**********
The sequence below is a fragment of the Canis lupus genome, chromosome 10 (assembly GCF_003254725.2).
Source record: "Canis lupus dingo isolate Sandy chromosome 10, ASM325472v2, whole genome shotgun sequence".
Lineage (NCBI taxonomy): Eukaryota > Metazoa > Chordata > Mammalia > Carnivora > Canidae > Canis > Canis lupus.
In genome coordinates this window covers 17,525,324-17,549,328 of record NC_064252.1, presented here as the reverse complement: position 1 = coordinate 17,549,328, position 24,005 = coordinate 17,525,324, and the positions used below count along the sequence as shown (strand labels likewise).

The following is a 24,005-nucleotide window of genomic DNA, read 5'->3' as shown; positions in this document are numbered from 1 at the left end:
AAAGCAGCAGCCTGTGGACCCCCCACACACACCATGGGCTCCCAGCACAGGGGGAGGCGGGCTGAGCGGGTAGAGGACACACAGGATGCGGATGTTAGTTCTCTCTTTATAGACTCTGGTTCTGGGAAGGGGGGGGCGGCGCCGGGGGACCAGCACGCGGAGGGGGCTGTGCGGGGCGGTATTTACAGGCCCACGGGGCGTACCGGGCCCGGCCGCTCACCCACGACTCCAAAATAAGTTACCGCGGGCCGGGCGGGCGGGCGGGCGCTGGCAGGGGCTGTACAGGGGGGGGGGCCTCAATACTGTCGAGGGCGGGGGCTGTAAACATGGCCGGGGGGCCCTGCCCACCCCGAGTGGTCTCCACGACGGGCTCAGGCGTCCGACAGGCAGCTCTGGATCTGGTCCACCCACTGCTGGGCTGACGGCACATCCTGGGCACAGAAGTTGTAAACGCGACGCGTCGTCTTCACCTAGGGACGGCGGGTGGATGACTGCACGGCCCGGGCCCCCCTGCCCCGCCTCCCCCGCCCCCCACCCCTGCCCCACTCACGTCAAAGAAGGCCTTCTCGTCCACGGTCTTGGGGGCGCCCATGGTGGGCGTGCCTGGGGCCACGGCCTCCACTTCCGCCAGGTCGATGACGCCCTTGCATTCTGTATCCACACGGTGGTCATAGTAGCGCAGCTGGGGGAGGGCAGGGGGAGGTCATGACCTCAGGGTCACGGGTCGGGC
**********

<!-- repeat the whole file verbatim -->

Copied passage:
The sequence below is a fragment of the Canis lupus genome, chromosome 10 (assembly GCF_003254725.2).
Source record: "Canis lupus dingo isolate Sandy chromosome 10, ASM325472v2, whole genome shotgun sequence".
Lineage (NCBI taxonomy): Eukaryota > Metazoa > Chordata > Mammalia > Carnivora > Canidae > Canis > Canis lupus.
In genome coordinates this window covers 17,525,324-17,549,328 of record NC_064252.1, presented here as the reverse complement: position 1 = coordinate 17,549,328, position 24,005 = coordinate 17,525,324, and the positions used below count along the sequence as shown (strand labels likewise).

The following is a 24,005-nucleotide window of genomic DNA, read 5'->3' as shown; positions in this document are numbered from 1 at the left end:
AAAGCAGCAGCCTGTGGACCCCCCACACACACCATGGGCTCCCAGCACAGGGGGAGGCGGGCTGAGCGGGTAGAGGACACACAGGATGCGGATGTTAGTTCTCTCTTTATAGACTCTGGTTCTGGGAAGGGGGGGGCGGCGCCGGGGGACCAGCACGCGGAGGGGGCTGTGCGGGGCGGTATTTACAGGCCCACGGGGCGTACCGGGCCCGGCCGCTCACCCACGACTCCAAAATAAGTTACCGCGGGCCGGGCGGGCGGGCGGGCGCTGGCAGGGGCTGTACAGGGGGGGGGGCCTCAATACTGTCGAGGGCGGGGGCTGTAAACATGGCCGGGGGGCCCTGCCCACCCCGAGTGGTCTCCACGACGGGCTCAGGCGTCCGACAGGCAGCTCTGGATCTGGTCCACCCACTGCTGGGCTGACGGCACATCCTGGGCACAGAAGTTGTAAACGCGACGCGTCGTCTTCACCTAGGGACGGCGGGTGGATGACTGCACGGCCCGGGCCCCCCTGCCCCGCCTCCCCCGCCCCCCACCCCTGCCCCACTCACGTCAAAGAAGGCCTTCTCGTCCACGGTCTTGGGGGCGCCCATGGTGGGCGTGCCTGGGGCCACGGCCTCCACTTCCGCCAGGTCGATGACGCCCTTGCATTCTGTATCCACACGGTGGTCATAGTAGCGCAGCTGGGGGAGGGCAGGGGGAGGTCATGACCTCAGGGTCACGGGTCGGGC